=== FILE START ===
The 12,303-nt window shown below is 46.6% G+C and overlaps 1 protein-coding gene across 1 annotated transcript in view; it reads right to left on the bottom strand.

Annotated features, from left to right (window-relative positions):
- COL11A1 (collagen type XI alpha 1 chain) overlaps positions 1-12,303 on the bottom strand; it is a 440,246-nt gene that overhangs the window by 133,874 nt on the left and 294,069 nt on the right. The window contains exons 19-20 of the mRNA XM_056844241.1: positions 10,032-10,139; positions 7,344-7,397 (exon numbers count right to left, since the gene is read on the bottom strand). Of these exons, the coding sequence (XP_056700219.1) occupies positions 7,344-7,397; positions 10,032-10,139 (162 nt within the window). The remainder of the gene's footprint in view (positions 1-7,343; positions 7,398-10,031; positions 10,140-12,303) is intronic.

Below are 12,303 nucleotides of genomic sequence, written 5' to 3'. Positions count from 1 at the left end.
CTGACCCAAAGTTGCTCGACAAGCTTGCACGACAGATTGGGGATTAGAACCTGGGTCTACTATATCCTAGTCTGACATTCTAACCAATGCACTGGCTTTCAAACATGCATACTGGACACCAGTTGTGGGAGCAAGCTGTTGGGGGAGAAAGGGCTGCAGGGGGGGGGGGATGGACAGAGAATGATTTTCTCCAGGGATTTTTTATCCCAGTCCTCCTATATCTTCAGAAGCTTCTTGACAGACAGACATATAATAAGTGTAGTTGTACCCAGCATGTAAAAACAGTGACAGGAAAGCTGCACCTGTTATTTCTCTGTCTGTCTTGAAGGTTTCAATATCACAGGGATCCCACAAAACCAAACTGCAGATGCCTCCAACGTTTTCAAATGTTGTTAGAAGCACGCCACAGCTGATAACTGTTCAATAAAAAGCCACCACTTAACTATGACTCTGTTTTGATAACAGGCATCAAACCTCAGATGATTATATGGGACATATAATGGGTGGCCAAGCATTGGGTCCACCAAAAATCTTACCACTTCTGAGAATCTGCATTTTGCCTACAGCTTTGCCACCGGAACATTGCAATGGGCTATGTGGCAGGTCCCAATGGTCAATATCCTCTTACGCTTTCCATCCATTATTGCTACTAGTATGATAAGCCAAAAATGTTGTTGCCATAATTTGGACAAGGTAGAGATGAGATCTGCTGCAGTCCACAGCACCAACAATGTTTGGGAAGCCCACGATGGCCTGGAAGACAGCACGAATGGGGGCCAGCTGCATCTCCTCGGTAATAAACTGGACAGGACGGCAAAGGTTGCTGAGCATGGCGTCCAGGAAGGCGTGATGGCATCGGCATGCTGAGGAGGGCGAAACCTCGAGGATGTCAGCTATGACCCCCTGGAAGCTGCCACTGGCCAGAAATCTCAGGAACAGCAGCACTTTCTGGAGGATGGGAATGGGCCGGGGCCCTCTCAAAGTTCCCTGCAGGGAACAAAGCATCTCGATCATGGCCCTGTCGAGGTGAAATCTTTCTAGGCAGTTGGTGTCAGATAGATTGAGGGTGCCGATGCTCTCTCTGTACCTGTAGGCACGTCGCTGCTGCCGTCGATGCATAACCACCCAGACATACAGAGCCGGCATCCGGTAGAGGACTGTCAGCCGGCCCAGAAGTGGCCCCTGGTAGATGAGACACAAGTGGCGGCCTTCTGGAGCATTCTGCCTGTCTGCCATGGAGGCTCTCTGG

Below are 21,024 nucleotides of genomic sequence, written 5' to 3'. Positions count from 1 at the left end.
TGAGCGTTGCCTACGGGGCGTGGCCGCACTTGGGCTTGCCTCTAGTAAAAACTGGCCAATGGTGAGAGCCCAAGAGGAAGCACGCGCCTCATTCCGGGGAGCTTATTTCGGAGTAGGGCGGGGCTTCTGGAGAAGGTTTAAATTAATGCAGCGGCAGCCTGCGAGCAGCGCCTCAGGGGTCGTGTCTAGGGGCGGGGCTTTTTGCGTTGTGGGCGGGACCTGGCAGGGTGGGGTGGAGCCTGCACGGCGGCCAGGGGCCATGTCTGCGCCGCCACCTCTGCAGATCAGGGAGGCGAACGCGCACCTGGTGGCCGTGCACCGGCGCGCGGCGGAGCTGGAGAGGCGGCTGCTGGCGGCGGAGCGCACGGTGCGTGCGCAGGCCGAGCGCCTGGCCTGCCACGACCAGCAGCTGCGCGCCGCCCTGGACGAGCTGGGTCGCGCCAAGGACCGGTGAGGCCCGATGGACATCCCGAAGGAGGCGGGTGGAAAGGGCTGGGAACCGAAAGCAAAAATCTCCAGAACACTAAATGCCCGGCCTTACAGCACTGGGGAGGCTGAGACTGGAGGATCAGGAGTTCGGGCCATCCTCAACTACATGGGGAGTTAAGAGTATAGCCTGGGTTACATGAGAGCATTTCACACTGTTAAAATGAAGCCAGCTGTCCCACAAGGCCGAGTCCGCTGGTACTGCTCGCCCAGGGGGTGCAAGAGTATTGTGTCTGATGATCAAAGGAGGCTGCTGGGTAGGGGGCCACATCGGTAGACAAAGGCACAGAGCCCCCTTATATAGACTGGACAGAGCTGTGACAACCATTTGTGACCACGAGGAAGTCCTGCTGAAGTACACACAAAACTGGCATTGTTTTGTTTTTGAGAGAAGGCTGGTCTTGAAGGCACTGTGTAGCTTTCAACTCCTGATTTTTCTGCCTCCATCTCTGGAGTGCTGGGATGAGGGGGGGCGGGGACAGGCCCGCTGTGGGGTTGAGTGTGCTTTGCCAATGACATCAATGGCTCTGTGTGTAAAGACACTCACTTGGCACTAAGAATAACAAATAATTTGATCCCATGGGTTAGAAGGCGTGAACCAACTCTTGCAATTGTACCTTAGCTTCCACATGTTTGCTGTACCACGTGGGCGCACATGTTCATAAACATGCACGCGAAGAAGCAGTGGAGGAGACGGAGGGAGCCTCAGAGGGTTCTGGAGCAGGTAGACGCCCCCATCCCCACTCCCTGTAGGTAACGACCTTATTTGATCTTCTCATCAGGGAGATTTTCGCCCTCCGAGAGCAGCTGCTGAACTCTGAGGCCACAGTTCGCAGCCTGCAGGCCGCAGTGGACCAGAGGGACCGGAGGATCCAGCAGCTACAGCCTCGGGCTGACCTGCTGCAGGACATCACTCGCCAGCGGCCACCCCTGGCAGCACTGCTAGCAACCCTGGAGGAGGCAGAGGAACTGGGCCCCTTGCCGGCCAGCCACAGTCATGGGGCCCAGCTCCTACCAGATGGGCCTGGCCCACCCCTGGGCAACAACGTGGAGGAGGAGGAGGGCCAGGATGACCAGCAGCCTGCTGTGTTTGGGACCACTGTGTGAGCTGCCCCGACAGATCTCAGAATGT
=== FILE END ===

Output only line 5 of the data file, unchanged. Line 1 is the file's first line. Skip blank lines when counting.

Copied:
CTGACCCAAAGTTGCTCGACAAGCTTGCACGACAGATTGGGGATTAGAACCTGGGTCTACTATATCCTAGTCTGACATTCTAACCAATGCACTGGCTTTCAAACATGCATACTGGACACCAGTTGTGGGAGCAAGCTGTTGGGGGAGAAAGGGCTGCAGGGGGGGGGGGATGGACAGAGAATGATTTTCTCCAGGGATTTTTTATCCCAGTCCTCCTATATCTTCAGAAGCTTCTTGACAGACAGACATATAATAAGTGTAGTTGTACCCAGCATGTAAAAACAGTGACAGGAAAGCTGCACCTGTTATTTCTCTGTCTGTCTTGAAGGTTTCAATATCACAGGGATCCCACAAAACCAAACTGCAGATGCCTCCAACGTTTTCAAATGTTGTTAGAAGCACGCCACAGCTGATAACTGTTCAATAAAAAGCCACCACTTAACTATGACTCTGTTTTGATAACAGGCATCAAACCTCAGATGATTATATGGGACATATAATGGGTGGCCAAGCATTGGGTCCACCAAAAATCTTACCACTTCTGAGAATCTGCATTTTGCCTACAGCTTTGCCACCGGAACATTGCAATGGGCTATGTGGCAGGTCCCAATGGTCAATATCCTCTTACGCTTTCCATCCATTATTGCTACTAGTATGATAAGCCAAAAATGTTGTTGCCATAATTTGGACAAGGTAGAGATGAGATCTGCTGCAGTCCACAGCACCAACAATGTTTGGGAAGCCCACGATGGCCTGGAAGACAGCACGAATGGGGGCCAGCTGCATCTCCTCGGTAATAAACTGGACAGGACGGCAAAGGTTGCTGAGCATGGCGTCCAGGAAGGCGTGATGGCATCGGCATGCTGAGGAGGGCGAAACCTCGAGGATGTCAGCTATGACCCCCTGGAAGCTGCCACTGGCCAGAAATCTCAGGAACAGCAGCACTTTCTGGAGGATGGGAATGGGCCGGGGCCCTCTCAAAGTTCCCTGCAGGGAACAAAGCATCTCGATCATGGCCCTGTCGAGGTGAAATCTTTCTAGGCAGTTGGTGTCAGATAGATTGAGGGTGCCGATGCTCTCTCTGTACCTGTAGGCACGTCGCTGCTGCCGTCGATGCATAACCACCCAGACATACAGAGCCGGCATCCGGTAGAGGACTGTCAGCCGGCCCAGAAGTGGCCCCTGGTAGATGAGACACAAGTGGCGGCCTTCTGGAGCATTCTGCCTGTCTGCCATGGAGGCTCTCTGG